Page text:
Terrorism Restricting Free Speech on the Internet?

Professor Eric Posner argued in Slate magazine that restricting speech on the Internet may be a viable, and perhaps a necessary option for addressing present day terrorism concerns.

To his credit, Prof. Posner even outlines what a law could look like.  This article will look at the theory of censoring the Internet to mitigate terrorism concerns and also the proposed outline of a law.

I mostly agree with the facts as Prof. Posner states them in his article.  Radical terrorism is a serious concern.  Radical terrorists do recruit from the Internet — including the use of many popular social media sites.  Radical terrorists are recruiting Americans from the Internet.

One problem I have with how the problem is characterized by Prof. Posner is that he makes this seem like something that has just happened for the first time.  When in fact radical terrorists have used the Internet as a recruitment tool for years, and most likely did not start with ISIL. Al Queda used the Internet as a recruiting tool for most likely 10 years or more.1 I think it is imperative to at acknowledge the United States and the world have been dealing with online terrorist recruiting for a decade, and to take the events or non-events into account into the later analysis.

Other than the historical context, I agree with the facts as laid out by Prof. Posner.

Removal Free Speech

This is where things get interesting.  To stop this threat Prof. Posner suggests criminalizing websites that endorse or support radical terrorism.  He argues:

“Consider a law that makes it a crime to access websites that glorify, express support for, or provide encouragement for ISIS or support recruitment by ISIS; to distribute links to those websites or videos, images, or text taken from those websites; or to encourage people to access such websites by supplying them with links or instructions. Such a law would be directed at … naïve people, rather than sophisticated terrorists, who are initially driven by curiosity to research ISIS on the Web.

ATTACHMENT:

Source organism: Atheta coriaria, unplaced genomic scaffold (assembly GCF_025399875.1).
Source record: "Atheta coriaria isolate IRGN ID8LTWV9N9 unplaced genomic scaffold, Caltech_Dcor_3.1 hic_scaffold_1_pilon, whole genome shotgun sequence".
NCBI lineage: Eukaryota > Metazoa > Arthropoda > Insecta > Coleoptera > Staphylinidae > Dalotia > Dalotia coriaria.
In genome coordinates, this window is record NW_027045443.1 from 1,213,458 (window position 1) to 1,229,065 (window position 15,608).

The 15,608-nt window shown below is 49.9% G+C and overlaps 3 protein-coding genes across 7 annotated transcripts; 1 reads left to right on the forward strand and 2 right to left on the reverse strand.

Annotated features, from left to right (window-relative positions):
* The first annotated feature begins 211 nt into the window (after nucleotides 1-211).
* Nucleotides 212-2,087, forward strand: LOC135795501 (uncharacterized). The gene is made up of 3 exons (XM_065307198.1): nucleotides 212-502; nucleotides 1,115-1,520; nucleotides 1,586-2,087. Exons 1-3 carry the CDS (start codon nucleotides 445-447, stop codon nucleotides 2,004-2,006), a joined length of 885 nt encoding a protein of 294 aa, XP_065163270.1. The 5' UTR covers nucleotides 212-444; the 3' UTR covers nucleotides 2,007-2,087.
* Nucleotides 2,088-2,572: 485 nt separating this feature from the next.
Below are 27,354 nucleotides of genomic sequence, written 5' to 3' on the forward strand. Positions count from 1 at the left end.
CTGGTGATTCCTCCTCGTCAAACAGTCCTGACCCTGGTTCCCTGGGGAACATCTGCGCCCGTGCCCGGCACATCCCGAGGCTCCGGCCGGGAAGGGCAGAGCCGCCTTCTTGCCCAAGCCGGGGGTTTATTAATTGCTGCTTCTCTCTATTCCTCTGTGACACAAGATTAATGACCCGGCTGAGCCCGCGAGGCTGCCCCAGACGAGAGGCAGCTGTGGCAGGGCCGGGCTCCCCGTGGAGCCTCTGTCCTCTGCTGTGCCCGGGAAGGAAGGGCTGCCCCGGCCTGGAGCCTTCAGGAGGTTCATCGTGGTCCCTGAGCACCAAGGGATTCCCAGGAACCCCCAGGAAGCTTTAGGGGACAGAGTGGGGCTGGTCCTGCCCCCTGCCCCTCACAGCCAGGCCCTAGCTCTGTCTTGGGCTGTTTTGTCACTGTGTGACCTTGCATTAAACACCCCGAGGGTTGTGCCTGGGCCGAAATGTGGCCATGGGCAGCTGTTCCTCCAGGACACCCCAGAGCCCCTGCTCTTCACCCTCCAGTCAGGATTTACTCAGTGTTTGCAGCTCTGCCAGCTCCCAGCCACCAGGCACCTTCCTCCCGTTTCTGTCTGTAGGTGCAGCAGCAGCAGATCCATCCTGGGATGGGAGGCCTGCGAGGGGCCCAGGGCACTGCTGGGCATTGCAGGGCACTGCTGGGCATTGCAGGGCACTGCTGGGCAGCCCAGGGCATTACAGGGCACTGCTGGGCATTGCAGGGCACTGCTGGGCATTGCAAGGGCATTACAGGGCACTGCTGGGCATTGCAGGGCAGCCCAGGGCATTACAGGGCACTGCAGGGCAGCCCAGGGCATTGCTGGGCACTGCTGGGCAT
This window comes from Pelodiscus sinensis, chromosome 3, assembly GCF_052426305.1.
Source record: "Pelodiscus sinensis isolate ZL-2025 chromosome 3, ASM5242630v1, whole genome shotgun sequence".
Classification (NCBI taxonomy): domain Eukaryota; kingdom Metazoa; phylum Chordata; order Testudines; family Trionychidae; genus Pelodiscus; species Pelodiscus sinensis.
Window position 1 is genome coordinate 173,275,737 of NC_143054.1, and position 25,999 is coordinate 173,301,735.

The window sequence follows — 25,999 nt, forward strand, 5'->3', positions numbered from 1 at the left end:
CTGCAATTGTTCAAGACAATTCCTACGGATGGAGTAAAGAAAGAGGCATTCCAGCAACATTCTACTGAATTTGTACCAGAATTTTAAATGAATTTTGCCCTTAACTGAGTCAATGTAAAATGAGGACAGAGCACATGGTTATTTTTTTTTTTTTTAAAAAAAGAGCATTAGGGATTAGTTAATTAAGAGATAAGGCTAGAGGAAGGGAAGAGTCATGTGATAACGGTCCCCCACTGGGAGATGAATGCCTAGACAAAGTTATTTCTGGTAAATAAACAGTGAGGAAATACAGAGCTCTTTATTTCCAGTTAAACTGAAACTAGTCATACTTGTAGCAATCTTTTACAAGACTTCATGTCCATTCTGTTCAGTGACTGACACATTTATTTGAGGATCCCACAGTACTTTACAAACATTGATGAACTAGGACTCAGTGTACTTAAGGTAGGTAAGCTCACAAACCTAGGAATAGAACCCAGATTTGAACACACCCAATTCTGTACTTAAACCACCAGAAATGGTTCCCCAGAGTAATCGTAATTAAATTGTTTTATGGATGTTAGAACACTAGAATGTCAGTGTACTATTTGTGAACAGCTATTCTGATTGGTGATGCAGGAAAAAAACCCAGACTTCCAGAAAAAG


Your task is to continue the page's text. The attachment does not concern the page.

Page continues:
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Armed Protests and Religious Freedom

It seems that some people choose to exercise their First and Second Amendment rights concurrently.  In other words, there seems to be a trend of armed protests, where guns are openly carried — especially when protesting religions.

Armed protests in Phoenix, Arizona1 and now Irving, Texas2 are being held outside mosques.  Protesters argue it is their First Amendment right to free speech and their Second Amendment right to bear arms protects their rights to armed protests.

It is an interesting constitutional question.  Does the introduction of guns to a protest change the constitutional protections?

*** It should be noted that I when I refer to armed protests in this article, I am only speaking about protests where guns are openly carried.

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